The keys to success:
Assemble camera and audio equipment ahead of time or arrive early enough to prepare on site.
Get as much information from the organizers as possible, if you have a clear idea on what they want the final edit to look like then you have a notion as to what you will need to film.
Take help, a second pair of hands is most likely necessary and a third will just be helpful. Depending on the shoot investing on a third person may be useful.
Be mindful and accommodating to the folks paying but use your experience on the field to hash out bad ideas, do whats necessary to deliver the best possible product. That may include steering away from bad ideas.
Even though you are not following a script and dealing with a multitude of variables that come with a live event I would suggest to still have a patron or structure to the shoot. Organize yourself, have things in order for example: if shooting interviews, b-roll, product shots, and arial footage you must set up the filming in a way that makes since logistically, the trick is to be efficient so we can cover as much ground and film as much coverage. Be aware somethings will be out of your control like natural light, the disposition of the interviewees, and an assortment of other clogs that rear their heads during video shoots, which brings me right to my next point.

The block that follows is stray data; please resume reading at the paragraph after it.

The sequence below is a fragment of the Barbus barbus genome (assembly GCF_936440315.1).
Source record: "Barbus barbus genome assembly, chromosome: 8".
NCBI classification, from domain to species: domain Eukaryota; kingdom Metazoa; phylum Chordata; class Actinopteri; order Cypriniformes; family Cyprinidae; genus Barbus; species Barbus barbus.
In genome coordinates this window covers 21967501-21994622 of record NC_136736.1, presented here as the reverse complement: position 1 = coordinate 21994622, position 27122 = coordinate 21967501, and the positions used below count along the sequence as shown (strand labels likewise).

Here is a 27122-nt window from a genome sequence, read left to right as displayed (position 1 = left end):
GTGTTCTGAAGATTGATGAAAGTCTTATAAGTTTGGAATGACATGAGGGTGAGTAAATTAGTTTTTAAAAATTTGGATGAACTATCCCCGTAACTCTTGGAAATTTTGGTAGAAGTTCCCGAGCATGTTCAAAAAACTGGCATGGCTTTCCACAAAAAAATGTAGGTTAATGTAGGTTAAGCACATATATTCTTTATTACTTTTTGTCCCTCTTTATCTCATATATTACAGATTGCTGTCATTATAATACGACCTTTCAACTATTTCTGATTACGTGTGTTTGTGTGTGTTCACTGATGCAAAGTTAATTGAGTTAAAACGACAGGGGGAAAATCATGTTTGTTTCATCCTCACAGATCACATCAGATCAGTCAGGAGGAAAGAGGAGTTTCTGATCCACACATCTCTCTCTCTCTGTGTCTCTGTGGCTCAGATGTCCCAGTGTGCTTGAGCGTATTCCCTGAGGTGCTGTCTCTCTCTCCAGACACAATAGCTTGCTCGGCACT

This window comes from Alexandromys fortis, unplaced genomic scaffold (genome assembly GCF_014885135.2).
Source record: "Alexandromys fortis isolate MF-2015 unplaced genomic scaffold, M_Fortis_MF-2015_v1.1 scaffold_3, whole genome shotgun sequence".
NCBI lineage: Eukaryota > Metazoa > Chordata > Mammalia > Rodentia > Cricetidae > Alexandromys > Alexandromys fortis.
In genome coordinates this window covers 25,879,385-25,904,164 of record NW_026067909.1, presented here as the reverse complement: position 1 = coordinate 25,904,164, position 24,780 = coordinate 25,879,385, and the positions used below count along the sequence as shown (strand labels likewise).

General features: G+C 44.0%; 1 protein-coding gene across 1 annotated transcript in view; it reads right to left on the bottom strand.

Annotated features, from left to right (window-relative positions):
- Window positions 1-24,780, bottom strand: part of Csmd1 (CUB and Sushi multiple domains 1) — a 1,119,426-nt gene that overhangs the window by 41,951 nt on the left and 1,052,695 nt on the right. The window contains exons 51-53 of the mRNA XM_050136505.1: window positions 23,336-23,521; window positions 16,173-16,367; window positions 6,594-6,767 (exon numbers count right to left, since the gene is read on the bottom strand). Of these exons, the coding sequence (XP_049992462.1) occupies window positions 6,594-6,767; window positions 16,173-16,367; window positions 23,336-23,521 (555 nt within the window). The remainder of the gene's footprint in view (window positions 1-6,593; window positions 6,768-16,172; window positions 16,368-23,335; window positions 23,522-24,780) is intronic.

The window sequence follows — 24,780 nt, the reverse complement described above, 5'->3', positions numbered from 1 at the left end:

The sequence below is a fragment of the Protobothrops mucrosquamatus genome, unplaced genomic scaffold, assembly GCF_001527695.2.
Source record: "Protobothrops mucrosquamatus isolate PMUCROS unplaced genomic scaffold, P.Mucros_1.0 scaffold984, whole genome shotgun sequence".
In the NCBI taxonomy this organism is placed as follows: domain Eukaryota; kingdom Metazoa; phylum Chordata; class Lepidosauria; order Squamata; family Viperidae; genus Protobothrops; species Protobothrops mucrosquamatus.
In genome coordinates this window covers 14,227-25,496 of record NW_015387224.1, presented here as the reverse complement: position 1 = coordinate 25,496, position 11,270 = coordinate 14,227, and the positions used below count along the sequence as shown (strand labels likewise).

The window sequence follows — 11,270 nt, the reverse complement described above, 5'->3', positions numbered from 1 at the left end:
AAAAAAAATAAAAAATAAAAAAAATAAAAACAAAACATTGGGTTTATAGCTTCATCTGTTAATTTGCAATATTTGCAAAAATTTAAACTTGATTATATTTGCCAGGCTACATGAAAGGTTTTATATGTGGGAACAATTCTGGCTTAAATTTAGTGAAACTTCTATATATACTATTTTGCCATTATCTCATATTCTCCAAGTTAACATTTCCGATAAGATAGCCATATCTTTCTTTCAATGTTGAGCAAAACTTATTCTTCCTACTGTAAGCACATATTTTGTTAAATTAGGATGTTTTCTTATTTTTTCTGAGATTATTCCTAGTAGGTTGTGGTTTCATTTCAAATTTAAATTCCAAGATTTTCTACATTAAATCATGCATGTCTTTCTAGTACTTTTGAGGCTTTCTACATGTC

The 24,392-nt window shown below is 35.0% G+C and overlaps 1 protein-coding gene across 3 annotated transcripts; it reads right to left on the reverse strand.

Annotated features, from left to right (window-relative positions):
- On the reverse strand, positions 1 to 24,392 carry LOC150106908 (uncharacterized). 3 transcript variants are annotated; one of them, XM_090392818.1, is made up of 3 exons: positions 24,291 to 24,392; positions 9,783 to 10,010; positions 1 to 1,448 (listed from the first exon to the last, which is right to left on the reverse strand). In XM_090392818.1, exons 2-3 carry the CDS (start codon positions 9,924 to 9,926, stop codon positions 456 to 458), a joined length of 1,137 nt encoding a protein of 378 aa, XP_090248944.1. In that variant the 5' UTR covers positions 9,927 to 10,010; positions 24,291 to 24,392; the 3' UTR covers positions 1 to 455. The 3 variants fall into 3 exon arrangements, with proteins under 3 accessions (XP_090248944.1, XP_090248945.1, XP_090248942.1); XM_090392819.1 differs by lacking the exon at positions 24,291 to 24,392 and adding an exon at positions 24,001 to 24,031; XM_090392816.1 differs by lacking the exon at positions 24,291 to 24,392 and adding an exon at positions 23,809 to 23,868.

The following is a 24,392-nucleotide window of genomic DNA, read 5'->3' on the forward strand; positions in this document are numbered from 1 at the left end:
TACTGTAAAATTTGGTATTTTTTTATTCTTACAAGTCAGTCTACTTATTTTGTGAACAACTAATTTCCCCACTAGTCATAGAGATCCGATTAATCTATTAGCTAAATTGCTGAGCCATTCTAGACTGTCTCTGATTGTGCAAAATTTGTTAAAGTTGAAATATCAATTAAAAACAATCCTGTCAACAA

Have a plan B for everything. Don't be negative but expect things to fail as initially planned. If you do this you will have a plan B in place to take over. There is nothing more stressful than having an unexpected problem on set. It is a great practice to analyze everything that could potentially go wrong and make adjustments before it happens, this will keep you prepared when the pressure is on and camera's are rolling.
Those are some basic but often overlooked tips which produce good results. Video production can be a rough field, throughout all its stages it keeps you on your toes but keep with it and always remain a student to the craft.